During the past few days, information has been revealed about the leakage of personal data of hundreds of millions of Facebook users around the world.
More specifically, over 533 million accounts from 106 countries have been found containing phone numbers, full names, websites, email addresses, and other sensitive information publicly posted on a piracy forum.
According to Insider, the recent Facebook hack adds to more than 4 billion records online that have been stolen or accidentally leaked in the past ten years, according to data from the “Privacy Rights Clearinghouse” .
A Facebook spokesperson said on Twitter that “this is old data that was previously reported in 2019. This problem was discovered and fixed in August 2019.”
For those who may still have the same full name, date of birth, mobile phone number, physical address, or email address we used in 2019 these leaked data is still sensitive, here’s how to tell if your details are among the leaked information.
Step 1: How do you know that you been hacked?
Checking to see if you are affected is very simple, Just visit the Have I Been Pwned site and enter your email address.
Just click “pwned” next to the search bar, if your account is not hacked you will get a green page saying “Good news”, with tips for how to increase security.
If your account details are leaked, you will see a red screen saying “Oh … No”, and it tells you how many data breaches were found for the same email and if it was “pasted” on another website.
The site is a project by security researcher Troy Hunt, and it’s dedicated to alerting people to whether their personal details have been leaked in any of the major security breaches documented, including the recent Facebook incident.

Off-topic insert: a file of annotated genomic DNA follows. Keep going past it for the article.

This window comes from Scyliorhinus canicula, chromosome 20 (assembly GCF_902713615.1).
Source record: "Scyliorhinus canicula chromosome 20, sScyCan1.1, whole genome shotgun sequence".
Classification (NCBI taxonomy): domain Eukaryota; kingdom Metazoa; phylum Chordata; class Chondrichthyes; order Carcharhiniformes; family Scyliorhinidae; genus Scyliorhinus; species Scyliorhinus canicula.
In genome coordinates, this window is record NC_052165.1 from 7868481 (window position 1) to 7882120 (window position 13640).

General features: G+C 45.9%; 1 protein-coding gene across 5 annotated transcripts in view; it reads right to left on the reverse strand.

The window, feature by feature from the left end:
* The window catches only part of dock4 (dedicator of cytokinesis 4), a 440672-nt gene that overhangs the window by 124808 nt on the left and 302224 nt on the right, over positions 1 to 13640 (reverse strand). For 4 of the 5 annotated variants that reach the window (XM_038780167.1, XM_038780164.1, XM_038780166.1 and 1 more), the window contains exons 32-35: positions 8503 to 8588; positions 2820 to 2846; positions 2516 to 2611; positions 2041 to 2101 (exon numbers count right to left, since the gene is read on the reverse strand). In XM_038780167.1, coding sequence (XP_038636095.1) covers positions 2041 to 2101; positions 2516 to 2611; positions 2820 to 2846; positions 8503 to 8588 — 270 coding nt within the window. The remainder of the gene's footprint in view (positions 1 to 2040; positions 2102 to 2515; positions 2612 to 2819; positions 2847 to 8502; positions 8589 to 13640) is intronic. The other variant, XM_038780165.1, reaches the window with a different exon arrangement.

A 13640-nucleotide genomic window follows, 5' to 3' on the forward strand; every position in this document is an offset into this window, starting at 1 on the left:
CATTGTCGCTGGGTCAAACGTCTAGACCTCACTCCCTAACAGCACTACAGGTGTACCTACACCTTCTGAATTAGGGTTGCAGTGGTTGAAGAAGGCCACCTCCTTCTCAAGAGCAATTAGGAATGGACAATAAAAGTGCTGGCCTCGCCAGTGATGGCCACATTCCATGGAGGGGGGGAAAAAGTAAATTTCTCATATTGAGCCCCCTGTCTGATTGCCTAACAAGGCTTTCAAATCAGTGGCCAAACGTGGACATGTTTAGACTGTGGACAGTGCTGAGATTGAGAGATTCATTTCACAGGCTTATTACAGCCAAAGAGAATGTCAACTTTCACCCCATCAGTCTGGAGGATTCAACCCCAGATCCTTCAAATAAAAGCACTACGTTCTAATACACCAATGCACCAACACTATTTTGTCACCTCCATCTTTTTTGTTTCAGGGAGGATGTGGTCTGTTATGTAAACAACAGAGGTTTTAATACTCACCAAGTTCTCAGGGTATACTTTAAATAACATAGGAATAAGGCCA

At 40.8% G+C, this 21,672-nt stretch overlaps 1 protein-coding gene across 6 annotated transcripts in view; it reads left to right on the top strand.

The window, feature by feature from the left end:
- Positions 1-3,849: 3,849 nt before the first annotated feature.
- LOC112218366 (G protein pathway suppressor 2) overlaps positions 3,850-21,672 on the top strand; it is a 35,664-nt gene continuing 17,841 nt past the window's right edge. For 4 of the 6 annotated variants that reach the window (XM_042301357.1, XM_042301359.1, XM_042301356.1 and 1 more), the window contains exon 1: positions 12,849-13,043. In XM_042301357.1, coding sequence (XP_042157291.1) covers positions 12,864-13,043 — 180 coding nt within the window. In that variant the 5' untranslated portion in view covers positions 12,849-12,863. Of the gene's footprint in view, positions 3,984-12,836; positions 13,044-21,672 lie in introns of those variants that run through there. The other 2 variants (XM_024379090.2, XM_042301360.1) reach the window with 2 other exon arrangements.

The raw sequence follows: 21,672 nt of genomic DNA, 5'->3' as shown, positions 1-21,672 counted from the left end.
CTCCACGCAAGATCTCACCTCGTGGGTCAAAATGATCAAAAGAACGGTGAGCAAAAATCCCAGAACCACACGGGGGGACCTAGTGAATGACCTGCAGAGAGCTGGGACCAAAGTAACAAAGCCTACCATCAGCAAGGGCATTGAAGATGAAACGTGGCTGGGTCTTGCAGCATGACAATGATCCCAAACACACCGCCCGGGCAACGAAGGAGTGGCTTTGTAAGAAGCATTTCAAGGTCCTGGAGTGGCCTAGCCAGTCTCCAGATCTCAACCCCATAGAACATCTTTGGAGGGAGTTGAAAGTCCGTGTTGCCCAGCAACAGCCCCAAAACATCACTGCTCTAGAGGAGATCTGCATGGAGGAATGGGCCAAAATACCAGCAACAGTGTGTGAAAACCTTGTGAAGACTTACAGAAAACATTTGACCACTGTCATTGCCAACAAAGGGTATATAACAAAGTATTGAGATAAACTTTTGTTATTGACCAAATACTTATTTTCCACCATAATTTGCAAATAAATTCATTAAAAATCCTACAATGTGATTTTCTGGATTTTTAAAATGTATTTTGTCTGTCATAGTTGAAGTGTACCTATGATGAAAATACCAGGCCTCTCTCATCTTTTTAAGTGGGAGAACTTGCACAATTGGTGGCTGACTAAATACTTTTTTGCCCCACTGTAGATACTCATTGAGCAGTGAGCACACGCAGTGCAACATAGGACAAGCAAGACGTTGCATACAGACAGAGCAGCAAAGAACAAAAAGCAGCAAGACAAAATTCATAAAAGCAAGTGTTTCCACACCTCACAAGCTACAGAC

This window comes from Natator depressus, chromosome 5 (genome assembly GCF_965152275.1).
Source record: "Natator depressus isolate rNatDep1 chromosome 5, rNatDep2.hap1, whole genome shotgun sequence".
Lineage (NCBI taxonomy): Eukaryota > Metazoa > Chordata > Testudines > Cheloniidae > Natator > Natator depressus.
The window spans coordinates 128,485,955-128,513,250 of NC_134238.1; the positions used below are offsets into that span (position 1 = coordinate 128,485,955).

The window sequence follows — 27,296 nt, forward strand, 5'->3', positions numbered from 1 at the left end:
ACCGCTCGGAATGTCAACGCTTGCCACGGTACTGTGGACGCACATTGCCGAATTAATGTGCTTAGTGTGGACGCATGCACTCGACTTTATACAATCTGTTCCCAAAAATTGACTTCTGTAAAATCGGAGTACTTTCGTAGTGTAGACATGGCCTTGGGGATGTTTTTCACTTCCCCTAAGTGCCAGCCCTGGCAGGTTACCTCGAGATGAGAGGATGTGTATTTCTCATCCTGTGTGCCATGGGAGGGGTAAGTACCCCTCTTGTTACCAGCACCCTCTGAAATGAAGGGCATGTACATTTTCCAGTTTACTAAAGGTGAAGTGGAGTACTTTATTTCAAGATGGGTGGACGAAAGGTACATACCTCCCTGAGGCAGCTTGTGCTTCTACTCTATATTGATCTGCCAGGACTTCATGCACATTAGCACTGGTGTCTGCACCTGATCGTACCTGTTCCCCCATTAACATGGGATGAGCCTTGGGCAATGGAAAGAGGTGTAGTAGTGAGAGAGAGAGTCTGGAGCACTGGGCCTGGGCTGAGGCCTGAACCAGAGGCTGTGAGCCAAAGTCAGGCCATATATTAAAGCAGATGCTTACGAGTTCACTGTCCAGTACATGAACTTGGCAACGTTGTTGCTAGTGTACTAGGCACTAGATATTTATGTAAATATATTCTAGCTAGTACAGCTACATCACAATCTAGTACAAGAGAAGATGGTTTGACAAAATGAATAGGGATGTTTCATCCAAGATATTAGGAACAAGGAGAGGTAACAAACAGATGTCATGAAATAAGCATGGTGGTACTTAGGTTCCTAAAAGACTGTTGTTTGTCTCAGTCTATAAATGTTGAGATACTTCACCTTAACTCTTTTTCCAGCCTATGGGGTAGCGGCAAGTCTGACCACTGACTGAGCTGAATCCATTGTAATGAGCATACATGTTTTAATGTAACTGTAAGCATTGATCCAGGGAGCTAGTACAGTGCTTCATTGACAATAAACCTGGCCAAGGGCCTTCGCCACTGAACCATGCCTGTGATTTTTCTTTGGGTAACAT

If your email address (and the account associated with it) is leaked in any of the breaches, the site will let you know which specific violation is involved and which site or service was affected.
Step 2: avoid leaks
If you find yourself a victim of this recent breach on Facebook or any other hack, it is recommended that you change your passwords on the affected account and any other account linked to the email address.
For added security, a password manager service can be useful in creating particularly strong, unique, and unlikely-to-guess passwords, as well as storing them securely.
Whether your details appear in the search tool above or not, it is advisable to exercise strong security measures over the Internet in both cases, by establishing two-factor authentication (2FA) in any online service that provides it.
This ensures that you will need a second security check (such as a message sent to your phone) in order to access your account or change your details.